Codere has shored up its financial position through the announcement of a financing agreement for €250m (£227.4m/$285.1m) with existing bondholders.
The Spanish-listed group – which credit rating agency S&P Global recently said was at risk of defaulting on its debts – has come to a lock-up agreement with bondholders for a first tranche of €85m at an interest rate of 12.75%. The interest rate will then be reduced to 10.75% once certain modifications have been implemented.
The deal also includes a second tranche of €165m with an interest rate of 10.75%, subject to the fulfilment of certain conditions. The bonds would mature on 30 September, 2023.
Codere said the agreement circumvents the possibility of non-payment of a previous issue of guaranteed bonds, in November 2016, for an amount of €500m at 6.75% and $300m at 7.625%, maturing in November 2021. Under the lock-up agreement these bonds will now mature on 1 November, 2023, with the new interest rates almost double those agreed previously.
The issue and the refinancing agreement will be proposed for approval on 30 July, at a Codere shareholders' meeting in Madrid.
The stock market responded favourably to Codere’s announcement, with its share price up an initial 20% earlier today (14 July). The share price is currently up by 6.7% to €1.59 compared to the start of Monday (13 July).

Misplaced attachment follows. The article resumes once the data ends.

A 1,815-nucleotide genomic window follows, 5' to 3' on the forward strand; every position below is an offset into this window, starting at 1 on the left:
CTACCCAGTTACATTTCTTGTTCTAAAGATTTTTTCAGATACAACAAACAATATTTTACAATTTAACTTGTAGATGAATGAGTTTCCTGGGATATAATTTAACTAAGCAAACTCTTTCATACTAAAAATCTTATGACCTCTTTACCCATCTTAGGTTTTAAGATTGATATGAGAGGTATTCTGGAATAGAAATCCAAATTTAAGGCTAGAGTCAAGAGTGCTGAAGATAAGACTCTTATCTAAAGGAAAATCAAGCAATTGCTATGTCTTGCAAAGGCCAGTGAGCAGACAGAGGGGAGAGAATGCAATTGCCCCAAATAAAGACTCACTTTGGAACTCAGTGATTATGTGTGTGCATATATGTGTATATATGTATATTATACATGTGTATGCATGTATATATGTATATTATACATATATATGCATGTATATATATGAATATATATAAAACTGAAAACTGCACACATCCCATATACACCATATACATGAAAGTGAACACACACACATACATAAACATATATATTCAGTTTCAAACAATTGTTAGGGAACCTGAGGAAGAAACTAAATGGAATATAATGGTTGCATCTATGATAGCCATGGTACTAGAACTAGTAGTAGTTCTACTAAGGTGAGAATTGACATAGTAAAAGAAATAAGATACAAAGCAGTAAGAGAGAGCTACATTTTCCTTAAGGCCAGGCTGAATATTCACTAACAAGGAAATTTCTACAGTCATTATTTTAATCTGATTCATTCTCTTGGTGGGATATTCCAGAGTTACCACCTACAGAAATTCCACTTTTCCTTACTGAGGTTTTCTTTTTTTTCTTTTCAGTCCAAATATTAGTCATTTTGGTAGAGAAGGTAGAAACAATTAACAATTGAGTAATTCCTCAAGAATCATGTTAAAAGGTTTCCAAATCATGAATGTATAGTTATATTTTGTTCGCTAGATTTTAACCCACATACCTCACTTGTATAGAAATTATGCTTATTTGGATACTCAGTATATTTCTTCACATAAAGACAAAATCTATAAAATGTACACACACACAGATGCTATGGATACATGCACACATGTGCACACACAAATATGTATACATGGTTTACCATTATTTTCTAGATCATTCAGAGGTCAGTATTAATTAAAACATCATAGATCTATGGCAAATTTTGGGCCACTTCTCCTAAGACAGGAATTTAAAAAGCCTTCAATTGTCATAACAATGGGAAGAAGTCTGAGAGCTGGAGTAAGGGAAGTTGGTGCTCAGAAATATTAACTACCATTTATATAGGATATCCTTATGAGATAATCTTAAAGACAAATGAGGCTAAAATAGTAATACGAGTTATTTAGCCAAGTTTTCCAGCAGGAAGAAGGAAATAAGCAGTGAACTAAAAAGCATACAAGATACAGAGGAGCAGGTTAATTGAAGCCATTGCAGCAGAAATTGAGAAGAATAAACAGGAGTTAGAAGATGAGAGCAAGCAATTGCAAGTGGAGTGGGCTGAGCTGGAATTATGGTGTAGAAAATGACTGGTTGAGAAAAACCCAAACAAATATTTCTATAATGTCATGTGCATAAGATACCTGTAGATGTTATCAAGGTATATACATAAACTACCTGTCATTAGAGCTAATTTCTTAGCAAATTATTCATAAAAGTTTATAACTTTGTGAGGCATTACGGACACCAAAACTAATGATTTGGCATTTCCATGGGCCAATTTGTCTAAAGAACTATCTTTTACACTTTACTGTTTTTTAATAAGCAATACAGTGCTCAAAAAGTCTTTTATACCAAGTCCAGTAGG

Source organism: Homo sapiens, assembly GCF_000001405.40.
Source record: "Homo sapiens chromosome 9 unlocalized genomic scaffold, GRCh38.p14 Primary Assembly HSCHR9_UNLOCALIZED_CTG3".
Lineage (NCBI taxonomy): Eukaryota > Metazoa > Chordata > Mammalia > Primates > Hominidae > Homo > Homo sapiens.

S&P Global last month downgraded Codere for the fourth time in eight months, stating that the group was at serious risk of defaulting on its debts in the coming six months.
S&P downgraded the operator's credit rating to CCC-, with high levels of debts putting pressure on liquidity and agreements with creditors. The agency also noted that Codere’s bonds have been trading consistently below par, but added there is potential for restructuring or refinancing actions over the medium term.
Codere in February revealed a 5.9% year-on-year decline in revenue for 2019, after growth in European markets was offset by currency fluctuations hitting the contribution from its Argentinean business.
Codere in May also reported that revenue fell 21.3% to €278.5m in the first quarter of 2020, while a combination of retail shutdowns resulting from novel coronavirus (Covid-19) and exchange rate fluctuations contributed to losses rising to €97.1m.